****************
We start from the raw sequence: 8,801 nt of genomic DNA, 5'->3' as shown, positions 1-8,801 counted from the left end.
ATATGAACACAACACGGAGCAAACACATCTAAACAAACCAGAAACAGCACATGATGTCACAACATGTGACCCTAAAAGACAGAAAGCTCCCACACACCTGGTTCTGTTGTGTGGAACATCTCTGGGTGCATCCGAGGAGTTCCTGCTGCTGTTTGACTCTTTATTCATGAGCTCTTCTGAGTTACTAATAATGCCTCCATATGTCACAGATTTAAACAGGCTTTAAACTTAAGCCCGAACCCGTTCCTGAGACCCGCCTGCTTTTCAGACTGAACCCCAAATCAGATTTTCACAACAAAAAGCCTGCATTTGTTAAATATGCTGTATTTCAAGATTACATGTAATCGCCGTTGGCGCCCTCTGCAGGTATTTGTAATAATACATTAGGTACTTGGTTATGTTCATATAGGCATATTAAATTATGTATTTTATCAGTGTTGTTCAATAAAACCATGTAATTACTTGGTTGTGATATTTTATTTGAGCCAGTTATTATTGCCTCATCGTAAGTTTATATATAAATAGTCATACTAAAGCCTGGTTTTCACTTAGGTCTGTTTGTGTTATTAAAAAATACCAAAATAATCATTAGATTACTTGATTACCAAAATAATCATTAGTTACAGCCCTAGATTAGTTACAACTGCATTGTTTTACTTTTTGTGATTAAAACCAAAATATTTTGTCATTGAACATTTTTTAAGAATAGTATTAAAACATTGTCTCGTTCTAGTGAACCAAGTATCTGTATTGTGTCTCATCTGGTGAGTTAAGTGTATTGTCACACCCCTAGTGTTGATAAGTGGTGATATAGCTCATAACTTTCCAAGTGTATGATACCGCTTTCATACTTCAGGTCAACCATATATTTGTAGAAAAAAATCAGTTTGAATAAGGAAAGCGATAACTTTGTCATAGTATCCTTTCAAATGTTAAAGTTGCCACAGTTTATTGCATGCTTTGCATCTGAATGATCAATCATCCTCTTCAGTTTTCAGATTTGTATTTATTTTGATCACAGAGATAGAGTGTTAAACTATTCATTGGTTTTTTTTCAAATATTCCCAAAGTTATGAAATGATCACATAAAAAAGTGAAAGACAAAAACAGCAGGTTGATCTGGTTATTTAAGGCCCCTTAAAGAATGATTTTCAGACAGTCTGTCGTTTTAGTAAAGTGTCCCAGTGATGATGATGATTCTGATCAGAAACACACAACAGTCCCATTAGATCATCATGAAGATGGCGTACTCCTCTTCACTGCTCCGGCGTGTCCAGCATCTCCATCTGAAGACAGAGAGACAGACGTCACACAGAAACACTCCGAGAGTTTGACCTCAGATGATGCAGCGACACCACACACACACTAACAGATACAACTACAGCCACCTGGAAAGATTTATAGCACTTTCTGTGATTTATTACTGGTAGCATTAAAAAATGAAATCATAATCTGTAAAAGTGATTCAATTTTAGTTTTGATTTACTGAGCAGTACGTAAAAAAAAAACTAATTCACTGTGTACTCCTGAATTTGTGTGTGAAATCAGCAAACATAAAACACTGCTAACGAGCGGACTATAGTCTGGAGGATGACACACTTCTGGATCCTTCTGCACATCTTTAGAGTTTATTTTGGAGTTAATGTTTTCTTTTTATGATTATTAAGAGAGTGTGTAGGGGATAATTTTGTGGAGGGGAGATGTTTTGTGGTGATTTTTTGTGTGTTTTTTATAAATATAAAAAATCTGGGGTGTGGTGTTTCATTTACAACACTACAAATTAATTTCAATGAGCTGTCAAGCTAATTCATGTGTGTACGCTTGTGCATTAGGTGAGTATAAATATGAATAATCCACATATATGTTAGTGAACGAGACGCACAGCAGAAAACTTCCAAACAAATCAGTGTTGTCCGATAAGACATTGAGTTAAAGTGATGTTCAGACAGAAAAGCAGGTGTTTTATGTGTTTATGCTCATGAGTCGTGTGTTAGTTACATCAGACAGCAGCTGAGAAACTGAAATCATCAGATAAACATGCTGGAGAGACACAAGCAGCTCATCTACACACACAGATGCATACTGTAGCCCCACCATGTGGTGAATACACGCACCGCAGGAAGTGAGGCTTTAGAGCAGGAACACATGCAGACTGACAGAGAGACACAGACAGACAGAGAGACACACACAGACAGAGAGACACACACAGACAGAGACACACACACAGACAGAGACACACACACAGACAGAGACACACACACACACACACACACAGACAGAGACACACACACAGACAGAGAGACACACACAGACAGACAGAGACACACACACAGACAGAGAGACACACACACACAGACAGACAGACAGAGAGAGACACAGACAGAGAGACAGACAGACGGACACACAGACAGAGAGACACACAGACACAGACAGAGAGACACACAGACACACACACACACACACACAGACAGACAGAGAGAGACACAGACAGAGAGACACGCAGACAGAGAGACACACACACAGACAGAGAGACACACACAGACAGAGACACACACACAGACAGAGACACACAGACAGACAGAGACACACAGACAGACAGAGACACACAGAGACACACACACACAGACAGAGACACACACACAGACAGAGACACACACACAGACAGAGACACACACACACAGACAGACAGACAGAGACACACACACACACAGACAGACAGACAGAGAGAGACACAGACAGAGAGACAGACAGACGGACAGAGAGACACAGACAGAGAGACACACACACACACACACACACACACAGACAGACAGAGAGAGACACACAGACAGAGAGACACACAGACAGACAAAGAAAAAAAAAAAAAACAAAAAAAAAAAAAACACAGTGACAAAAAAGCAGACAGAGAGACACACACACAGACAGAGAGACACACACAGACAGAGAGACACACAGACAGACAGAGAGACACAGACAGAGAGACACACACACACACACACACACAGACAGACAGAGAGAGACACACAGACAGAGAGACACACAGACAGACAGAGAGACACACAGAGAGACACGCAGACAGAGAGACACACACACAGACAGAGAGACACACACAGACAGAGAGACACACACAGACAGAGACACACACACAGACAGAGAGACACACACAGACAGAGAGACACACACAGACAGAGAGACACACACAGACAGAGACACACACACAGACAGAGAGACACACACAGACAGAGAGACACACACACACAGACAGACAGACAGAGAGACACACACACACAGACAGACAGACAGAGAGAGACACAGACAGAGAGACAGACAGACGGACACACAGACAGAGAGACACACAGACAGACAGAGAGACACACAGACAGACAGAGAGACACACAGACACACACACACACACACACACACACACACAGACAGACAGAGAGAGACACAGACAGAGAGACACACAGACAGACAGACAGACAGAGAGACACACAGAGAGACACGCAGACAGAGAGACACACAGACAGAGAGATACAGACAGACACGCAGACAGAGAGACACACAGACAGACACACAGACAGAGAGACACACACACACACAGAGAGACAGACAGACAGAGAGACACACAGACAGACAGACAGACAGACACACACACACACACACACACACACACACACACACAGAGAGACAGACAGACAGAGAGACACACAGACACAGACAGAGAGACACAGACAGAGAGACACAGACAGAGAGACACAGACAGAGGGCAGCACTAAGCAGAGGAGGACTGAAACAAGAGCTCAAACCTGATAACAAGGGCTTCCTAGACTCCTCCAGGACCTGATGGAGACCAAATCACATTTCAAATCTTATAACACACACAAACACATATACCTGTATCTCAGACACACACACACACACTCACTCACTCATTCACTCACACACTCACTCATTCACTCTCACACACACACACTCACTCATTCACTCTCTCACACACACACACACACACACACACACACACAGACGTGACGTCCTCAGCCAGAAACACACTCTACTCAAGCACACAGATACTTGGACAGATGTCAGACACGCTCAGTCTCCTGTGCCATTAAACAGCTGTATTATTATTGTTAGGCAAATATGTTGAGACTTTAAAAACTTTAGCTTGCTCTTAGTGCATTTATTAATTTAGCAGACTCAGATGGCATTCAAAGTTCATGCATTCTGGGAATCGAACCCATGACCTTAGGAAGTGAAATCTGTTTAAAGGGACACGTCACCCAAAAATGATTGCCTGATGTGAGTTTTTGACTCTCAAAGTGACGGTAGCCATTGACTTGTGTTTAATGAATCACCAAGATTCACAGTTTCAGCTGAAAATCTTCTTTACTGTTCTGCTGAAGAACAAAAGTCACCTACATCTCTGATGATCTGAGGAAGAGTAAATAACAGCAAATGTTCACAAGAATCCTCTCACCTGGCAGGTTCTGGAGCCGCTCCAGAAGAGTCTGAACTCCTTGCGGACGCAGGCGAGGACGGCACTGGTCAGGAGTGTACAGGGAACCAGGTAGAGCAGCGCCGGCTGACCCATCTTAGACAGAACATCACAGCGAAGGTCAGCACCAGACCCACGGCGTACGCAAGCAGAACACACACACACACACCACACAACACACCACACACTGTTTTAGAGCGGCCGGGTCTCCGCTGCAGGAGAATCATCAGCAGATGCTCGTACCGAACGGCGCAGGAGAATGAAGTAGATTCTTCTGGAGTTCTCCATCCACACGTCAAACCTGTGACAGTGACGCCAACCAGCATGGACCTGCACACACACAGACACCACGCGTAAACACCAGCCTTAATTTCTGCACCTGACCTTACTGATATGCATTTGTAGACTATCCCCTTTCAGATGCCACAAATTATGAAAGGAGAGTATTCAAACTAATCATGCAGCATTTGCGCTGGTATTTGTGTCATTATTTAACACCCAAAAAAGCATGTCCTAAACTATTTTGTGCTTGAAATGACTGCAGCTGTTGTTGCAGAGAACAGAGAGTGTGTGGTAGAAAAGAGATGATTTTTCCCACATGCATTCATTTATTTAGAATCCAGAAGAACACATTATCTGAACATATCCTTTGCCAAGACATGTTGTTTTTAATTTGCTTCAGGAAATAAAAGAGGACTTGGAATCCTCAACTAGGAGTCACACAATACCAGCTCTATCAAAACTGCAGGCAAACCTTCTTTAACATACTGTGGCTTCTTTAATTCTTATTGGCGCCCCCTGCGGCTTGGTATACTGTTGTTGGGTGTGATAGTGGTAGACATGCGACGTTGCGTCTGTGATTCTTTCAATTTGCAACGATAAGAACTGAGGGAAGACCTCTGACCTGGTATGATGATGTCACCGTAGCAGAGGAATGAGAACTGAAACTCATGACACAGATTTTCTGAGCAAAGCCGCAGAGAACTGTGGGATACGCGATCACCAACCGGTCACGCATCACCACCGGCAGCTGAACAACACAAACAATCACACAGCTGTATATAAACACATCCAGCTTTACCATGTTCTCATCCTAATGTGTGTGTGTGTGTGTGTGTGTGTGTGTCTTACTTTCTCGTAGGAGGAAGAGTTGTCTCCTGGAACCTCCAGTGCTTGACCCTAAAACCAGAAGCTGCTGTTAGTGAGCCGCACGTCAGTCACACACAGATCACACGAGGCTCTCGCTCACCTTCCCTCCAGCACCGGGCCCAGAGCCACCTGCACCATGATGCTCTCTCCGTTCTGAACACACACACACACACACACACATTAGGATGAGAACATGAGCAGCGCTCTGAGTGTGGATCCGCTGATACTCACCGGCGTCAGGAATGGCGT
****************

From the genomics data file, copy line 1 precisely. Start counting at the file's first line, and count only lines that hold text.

We start from the raw sequence: 8,801 nt of genomic DNA, 5'->3' as shown, positions 1-8,801 counted from the left end.